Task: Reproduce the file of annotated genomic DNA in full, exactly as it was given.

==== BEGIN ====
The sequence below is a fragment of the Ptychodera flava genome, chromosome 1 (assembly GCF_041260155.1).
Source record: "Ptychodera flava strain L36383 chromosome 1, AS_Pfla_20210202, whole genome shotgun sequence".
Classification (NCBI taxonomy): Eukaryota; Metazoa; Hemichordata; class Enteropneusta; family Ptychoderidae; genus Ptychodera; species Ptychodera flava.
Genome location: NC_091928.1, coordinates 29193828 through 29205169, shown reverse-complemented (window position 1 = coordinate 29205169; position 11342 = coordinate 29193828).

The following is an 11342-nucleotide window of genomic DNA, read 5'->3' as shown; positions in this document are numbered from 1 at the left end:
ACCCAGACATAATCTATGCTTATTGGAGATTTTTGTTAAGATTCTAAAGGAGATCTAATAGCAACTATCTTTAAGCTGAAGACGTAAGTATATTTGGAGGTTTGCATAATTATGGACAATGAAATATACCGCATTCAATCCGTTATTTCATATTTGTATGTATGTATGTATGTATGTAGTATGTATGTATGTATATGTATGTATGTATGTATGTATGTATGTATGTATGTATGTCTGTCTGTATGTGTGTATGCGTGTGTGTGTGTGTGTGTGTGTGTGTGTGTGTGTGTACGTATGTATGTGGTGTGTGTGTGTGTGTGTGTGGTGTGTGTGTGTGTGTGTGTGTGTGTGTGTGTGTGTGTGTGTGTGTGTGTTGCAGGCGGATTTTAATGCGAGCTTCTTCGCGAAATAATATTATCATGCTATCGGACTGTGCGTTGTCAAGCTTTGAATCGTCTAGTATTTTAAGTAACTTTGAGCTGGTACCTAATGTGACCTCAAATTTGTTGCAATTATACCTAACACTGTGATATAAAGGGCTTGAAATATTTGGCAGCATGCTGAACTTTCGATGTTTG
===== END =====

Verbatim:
The sequence below is a fragment of the Ptychodera flava genome, chromosome 1 (assembly GCF_041260155.1).
Source record: "Ptychodera flava strain L36383 chromosome 1, AS_Pfla_20210202, whole genome shotgun sequence".
Classification (NCBI taxonomy): Eukaryota; Metazoa; Hemichordata; class Enteropneusta; family Ptychoderidae; genus Ptychodera; species Ptychodera flava.
Genome location: NC_091928.1, coordinates 29193828 through 29205169, shown reverse-complemented (window position 1 = coordinate 29205169; position 11342 = coordinate 29193828).

The following is an 11342-nucleotide window of genomic DNA, read 5'->3' as shown; positions in this document are numbered from 1 at the left end:
ACCCAGACATAATCTATGCTTATTGGAGATTTTTGTTAAGATTCTAAAGGAGATCTAATAGCAACTATCTTTAAGCTGAAGACGTAAGTATATTTGGAGGTTTGCATAATTATGGACAATGAAATATACCGCATTCAATCCGTTATTTCATATTTGTATGTATGTATGTATGTATGTAGTATGTATGTATGTATATGTATGTATGTATGTATGTATGTATGTATGTATGTATGTCTGTCTGTATGTGTGTATGCGTGTGTGTGTGTGTGTGTGTGTGTGTGTGTGTGTGTACGTATGTATGTGGTGTGTGTGTGTGTGTGTGTGGTGTGTGTGTGTGTGTGTGTGTGTGTGTGTGTGTGTGTGTGTGTGTGTGTTGCAGGCGGATTTTAATGCGAGCTTCTTCGCGAAATAATATTATCATGCTATCGGACTGTGCGTTGTCAAGCTTTGAATCGTCTAGTATTTTAAGTAACTTTGAGCTGGTACCTAATGTGACCTCAAATTTGTTGCAATTATACCTAACACTGTGATATAAAGGGCTTGAAATATTTGGCAGCATGCTGAACTTTCGATGTTTG